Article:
Empty Houses: Daydream Review

Reviews Empty Houses
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Over the years, Sargent House has been providing you with a steady stream of really performative, jarring and technical acts like Tera Melos and TTNG. As a management company, they were the ones who broke the obscure, meme worthy and difficult to define Deafheaven back in 2011, and as a record label, in 2012 released a remastered version of their first demo on vinyl. Even less blatantly virtuosic releases like Chelsea Wolfe’s 2015 album Abyss are sensibly dense, grim and wandering. Still, one thing you can argue about their roster ( this is very much the case with the last two Chelsea Wolfe releases) is that, even though they’ve made a home in the shadowy-est parts of our sonic palette, there’s an underlying interest in switching the sound up and experimenting with genres while staying under the umbrella of a relatively well-defined aesthetic. All of these things culminate and make the release of their most recent endeavor Daydream by Detroit trio Empty Houses the curveball that it is.

If you’re going into Daydream looking for the darkness, turn around right now; it’s nowhere to be found. Instead, what you get on this album is some extremely well-produced, nimble and occasionally brilliant retro pop. What the album lacks in diversity, it makes up for with sheer enthusiasm. The band approaches the old Motown ‘Motor City’ sound with a few fresh and compelling concepts, but seems to be so in love with the style that the idea of deviating from it too often is completely off the table. That’s no deal-breaker though; the band does the sound justice. The tight straightforward drumming and the bombastic horn lines on the chromatic opener “Daydream” or “Thunderstorms,” on the track listing next to ballads like “Lost At Sea” or “Every Word,” solidify the band’s ability to keep one foot in a sound that is clearly a throwback while keeping the other in one that can still sound modern. It bodes well, considering the group has a few things working against them already. Primarily that they harken back to a sound that isn’t just old, but isn’t currently the most popular genre of source material. It’s not Aaron Maine doing throwback synth new wave, Grimes or even Washed Out taking cues from artists like Enigma.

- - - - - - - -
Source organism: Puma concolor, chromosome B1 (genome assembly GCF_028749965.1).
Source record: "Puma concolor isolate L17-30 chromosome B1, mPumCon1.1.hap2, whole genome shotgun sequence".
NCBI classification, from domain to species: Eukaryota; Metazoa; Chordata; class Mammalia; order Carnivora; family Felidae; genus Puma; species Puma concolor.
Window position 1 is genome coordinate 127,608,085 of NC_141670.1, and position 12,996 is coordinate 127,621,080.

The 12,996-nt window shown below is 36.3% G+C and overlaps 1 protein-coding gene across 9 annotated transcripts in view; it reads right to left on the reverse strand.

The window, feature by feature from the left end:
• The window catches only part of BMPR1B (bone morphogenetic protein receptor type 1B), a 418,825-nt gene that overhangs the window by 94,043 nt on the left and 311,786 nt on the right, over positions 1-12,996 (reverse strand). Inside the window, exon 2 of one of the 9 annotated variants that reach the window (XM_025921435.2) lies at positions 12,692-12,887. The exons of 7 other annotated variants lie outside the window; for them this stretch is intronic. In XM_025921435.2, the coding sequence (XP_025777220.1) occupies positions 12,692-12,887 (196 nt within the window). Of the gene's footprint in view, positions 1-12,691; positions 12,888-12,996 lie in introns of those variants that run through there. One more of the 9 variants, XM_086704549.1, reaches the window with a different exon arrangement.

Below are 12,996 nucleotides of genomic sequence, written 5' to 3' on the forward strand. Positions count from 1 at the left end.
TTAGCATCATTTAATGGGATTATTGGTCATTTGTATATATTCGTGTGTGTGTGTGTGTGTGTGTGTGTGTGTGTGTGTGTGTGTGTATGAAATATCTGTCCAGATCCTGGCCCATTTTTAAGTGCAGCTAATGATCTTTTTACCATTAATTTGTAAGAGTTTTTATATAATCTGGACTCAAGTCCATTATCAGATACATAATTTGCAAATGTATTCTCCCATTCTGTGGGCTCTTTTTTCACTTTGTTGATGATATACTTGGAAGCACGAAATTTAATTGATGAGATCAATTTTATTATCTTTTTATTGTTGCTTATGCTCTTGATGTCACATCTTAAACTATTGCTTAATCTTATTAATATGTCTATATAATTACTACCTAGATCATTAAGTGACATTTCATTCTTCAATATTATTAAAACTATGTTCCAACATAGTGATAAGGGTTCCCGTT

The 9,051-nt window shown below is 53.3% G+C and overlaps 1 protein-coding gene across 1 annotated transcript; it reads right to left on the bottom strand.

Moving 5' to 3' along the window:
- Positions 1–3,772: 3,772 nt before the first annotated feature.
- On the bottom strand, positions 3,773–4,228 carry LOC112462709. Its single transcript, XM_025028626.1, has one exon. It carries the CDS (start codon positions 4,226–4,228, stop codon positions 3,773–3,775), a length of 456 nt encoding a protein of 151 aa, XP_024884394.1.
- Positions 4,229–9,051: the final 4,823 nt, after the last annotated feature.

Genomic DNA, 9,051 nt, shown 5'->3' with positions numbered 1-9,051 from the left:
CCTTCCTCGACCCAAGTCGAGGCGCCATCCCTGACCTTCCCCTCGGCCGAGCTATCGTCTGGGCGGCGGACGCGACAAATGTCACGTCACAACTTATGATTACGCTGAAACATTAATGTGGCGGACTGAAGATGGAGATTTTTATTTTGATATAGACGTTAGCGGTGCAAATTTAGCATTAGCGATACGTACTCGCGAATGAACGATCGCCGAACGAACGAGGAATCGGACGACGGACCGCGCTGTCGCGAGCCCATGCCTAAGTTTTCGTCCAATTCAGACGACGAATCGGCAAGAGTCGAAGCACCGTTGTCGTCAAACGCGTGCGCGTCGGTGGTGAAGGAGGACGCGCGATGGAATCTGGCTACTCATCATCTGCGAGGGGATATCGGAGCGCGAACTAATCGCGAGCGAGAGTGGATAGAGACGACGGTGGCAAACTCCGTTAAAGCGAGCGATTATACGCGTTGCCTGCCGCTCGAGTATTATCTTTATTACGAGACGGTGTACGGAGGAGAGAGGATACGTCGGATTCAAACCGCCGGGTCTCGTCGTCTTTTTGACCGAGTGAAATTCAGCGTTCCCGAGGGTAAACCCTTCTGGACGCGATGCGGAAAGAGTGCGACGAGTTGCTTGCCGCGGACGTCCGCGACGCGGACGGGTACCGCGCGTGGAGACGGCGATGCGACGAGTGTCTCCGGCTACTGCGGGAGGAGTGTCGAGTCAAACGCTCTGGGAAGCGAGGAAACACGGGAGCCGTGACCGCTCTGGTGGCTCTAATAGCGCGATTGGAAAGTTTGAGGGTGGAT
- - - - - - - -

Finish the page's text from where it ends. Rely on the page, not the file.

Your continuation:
Too many bands just get lazy when it comes to crafting transitions and making the different parts of the song speak to each other in a seamless way. On a few occasions, the band flaunts their extremely tangible songwriting ability and deviates a little bit to pull through with some solid pop songs. The exceptional musicianship on the big standout “Mercy” just drives home a beautiful melody. The band harnesses a lot of passion and streamlines it into really driven and focused songs like the other big standout “Hold Your Hand”. These songs are so good that you almost wish the band had chosen to go in this direction with more of the album.

Empty Houses seems to be at their best when they’re not limited to a certain type of sound. The really ‘50s doo-woppy cuts sound good, but in the end don’t hit as hard, nor are they the most memorable. You won’t be asking for your time back, but you’ll definitely be wanting more of what the band is keeping in shorter supply on this album. Daydream is a lot of fun, and even though it does what it does really at a high level, it ultimately can’t distance itself from the source style and succumbs to playing the part too well.